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March 22, 2004

Vol.190 / No.10
Editorials
The EditorsMarch 22, 2004

Ninety years ago, a woman named Caroline Pratt started a school for a few children from Italian and Irish working-class families in the Greenwich Village section of Lower Manhattan. She took this step because she thought the neighborhood public schools were humdrum and ineffective. Her experiment wa

Joseph DeGroccoMarch 22, 2004

Almost 37 years have passed since Pope Paul VI set in motion the restoration of the permanent diaconate with his apostolic letter of June 18, 1967, Sacram Diaconatus Ordinem. One year after the promulgation of that letter, the bishops of the United States began restoring the permanent diaconate in t

Books
Dennis P. KehoeMarch 22, 2004

Sailing the Wine-Dark Sea is Thomas Cahill rsquo s fourth volume in the Hinges of History series which includes his How the Irish Saved Civilization The Gifts of the Jews and Desire of the Everlasting Hills In these books Cahill interprets the achievements of the ancient civilizations that are f

Andrew M. GreeleyMarch 22, 2004

Feb. 27, 2004, was a bad day for the bishops of the United States. They received little credit from the media or victims’ groups for the study conducted by the John Jay College of Criminal Justice on the prevalence and incidence of sexual abuse of children by members of the Catholic clergy dur

The Word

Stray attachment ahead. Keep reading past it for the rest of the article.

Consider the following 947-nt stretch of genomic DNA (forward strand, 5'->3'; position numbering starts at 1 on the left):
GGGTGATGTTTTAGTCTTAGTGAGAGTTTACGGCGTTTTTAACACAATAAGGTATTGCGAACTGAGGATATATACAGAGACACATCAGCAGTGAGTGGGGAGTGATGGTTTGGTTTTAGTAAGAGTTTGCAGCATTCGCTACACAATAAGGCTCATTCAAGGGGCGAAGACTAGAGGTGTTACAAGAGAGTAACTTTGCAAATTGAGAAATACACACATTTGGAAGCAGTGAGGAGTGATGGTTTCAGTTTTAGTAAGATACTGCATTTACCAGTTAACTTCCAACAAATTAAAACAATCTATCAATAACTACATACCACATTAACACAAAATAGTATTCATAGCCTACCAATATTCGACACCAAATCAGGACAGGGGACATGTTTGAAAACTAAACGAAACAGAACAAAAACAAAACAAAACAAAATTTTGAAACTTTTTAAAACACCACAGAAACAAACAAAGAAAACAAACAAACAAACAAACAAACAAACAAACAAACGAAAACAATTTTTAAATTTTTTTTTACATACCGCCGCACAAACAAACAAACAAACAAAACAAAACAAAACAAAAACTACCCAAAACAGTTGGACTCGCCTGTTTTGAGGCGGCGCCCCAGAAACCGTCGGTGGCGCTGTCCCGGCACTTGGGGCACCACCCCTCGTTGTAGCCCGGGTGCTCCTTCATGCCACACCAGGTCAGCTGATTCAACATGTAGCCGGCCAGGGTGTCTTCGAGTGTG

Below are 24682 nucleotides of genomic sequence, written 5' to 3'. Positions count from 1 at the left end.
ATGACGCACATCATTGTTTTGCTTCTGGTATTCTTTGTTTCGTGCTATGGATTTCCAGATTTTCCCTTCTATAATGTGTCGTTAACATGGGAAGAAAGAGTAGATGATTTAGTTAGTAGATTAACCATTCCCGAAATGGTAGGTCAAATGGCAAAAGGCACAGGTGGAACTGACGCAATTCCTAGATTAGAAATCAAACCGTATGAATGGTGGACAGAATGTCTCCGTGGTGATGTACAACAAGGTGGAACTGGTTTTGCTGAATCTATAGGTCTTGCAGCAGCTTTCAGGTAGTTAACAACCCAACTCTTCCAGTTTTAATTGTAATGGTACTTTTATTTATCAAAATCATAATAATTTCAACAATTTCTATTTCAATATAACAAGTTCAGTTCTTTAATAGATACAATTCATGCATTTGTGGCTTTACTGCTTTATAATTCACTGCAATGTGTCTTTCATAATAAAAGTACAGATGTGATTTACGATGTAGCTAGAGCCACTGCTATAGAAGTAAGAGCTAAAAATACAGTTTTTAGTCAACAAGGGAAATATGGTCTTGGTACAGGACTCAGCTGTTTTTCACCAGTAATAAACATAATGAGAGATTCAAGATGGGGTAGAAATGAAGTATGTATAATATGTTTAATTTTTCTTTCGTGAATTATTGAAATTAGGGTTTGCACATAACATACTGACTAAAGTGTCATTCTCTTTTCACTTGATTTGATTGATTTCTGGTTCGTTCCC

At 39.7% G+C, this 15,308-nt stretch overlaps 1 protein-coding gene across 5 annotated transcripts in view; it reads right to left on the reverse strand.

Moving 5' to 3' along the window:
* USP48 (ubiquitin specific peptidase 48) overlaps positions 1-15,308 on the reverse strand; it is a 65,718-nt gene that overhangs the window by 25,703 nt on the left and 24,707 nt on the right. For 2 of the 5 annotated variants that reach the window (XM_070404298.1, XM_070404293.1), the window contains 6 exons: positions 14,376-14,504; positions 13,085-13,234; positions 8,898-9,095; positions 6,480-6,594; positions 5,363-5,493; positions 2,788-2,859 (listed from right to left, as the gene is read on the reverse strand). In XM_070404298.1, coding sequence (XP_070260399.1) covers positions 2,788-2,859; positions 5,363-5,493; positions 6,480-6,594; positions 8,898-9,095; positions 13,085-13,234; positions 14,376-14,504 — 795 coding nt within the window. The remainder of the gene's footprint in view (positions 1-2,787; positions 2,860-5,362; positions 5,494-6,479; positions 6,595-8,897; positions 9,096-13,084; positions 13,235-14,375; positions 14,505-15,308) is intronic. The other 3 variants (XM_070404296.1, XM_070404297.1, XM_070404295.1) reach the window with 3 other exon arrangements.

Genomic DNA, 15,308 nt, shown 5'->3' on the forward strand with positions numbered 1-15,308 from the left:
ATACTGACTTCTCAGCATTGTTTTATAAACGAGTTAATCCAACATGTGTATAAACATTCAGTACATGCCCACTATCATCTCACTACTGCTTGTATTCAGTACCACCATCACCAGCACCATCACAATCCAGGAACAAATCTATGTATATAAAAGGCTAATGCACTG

Dianne BergantMarch 22, 2004

The story of the woman taken in adultery raises several questions not the least of which is how does a person commit adultery alone The fact that only the woman was apprehended is an example of the gender bias of Jesus rsquo adversaries The compassion of Jesus toward this endangered woman is an

Thomas J. ReeseMarch 22, 2004

For those who have been following the sexual abuse crisis in the American Catholic Church since the mid-1980’s, the reports by the John Jay College of Criminal Justice and the National Review Board for the Protection of Children and Young People provided confirmation of hunches and the destruc

News

John Jay Report Undergoing RevisionsErrors in the report prepared by the John Jay College of Criminal Justice on sexual abuse by Catholic clergy leave unanswered one of the central questions the report was supposed to answer: How did church leaders respond to allegations of sexual abuse? The report